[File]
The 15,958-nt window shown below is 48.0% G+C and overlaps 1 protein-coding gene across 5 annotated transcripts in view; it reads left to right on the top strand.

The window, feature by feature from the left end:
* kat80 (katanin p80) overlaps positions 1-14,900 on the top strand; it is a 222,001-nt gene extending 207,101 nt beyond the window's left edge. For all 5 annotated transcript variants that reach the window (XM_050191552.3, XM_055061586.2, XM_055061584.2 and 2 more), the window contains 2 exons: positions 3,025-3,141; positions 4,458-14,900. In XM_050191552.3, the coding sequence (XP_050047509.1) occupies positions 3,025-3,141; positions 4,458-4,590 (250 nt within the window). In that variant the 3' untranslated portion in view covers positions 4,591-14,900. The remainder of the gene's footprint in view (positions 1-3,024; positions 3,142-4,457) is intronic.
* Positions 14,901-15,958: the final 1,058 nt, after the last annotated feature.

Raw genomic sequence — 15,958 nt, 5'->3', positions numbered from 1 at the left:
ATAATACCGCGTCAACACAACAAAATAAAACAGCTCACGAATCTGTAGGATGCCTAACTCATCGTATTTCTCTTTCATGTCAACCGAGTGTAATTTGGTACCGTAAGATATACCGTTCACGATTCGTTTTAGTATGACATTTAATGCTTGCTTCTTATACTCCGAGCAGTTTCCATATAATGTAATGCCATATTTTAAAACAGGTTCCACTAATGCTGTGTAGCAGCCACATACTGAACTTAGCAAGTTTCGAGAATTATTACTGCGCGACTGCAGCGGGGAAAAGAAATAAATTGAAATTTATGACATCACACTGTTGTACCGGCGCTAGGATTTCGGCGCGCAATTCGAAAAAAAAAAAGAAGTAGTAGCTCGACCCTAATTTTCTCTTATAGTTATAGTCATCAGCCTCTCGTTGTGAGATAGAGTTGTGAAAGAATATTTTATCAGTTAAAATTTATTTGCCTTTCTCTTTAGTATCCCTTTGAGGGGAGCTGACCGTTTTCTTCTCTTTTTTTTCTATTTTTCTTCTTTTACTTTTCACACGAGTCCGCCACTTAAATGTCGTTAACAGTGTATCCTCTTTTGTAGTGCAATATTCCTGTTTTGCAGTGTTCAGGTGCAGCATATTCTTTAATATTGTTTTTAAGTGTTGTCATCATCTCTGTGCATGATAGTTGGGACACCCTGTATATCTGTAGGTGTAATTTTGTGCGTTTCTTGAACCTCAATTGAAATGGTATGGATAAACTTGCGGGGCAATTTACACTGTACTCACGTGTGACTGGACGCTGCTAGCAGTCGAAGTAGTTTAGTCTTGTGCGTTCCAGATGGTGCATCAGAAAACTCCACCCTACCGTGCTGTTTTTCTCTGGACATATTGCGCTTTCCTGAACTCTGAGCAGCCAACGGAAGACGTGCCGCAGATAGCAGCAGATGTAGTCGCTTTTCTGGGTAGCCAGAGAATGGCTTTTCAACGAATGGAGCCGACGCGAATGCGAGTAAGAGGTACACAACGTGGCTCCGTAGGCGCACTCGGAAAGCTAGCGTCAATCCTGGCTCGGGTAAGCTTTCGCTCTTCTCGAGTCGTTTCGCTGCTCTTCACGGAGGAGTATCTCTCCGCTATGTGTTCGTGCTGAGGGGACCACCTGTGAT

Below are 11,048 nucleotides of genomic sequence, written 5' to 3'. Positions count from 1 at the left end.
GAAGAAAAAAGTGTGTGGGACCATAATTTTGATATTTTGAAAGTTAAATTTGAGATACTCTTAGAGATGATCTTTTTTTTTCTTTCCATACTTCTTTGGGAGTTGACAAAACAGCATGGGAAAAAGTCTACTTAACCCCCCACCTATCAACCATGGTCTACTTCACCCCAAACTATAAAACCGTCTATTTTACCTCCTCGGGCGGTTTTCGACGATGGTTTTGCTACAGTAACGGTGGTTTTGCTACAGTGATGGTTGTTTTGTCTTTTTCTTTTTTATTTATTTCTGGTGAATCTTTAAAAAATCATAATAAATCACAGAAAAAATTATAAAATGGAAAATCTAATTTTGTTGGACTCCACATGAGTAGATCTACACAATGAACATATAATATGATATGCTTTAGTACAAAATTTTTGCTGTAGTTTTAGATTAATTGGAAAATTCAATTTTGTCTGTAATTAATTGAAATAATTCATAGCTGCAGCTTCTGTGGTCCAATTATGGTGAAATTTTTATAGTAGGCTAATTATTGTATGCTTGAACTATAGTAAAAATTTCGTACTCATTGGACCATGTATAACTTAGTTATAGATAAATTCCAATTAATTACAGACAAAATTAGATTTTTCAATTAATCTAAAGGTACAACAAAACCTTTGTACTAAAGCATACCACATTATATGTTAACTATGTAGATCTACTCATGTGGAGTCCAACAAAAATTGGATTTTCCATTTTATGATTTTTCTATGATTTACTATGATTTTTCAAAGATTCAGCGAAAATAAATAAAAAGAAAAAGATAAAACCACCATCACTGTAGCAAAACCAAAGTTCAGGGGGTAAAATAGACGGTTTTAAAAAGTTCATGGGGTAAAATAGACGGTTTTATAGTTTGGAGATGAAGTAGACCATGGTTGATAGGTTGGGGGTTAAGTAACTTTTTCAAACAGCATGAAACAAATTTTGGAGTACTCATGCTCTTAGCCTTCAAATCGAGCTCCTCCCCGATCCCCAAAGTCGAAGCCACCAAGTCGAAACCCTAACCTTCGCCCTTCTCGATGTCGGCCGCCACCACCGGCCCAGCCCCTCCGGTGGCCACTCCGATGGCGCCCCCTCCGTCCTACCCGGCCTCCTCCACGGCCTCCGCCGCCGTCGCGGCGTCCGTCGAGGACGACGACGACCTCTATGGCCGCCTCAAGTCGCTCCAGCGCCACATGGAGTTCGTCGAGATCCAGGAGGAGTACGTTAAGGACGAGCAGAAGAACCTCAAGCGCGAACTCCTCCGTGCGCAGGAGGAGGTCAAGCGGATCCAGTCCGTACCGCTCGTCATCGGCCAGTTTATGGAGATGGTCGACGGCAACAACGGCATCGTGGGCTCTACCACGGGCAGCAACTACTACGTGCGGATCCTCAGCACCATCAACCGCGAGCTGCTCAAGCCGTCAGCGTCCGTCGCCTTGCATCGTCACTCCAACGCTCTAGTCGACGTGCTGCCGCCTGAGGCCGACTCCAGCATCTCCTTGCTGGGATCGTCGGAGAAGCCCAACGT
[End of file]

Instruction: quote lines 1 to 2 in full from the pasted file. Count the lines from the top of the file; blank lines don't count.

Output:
The 15,958-nt window shown below is 48.0% G+C and overlaps 1 protein-coding gene across 5 annotated transcripts in view; it reads left to right on the top strand.

The window, feature by feature from the left end: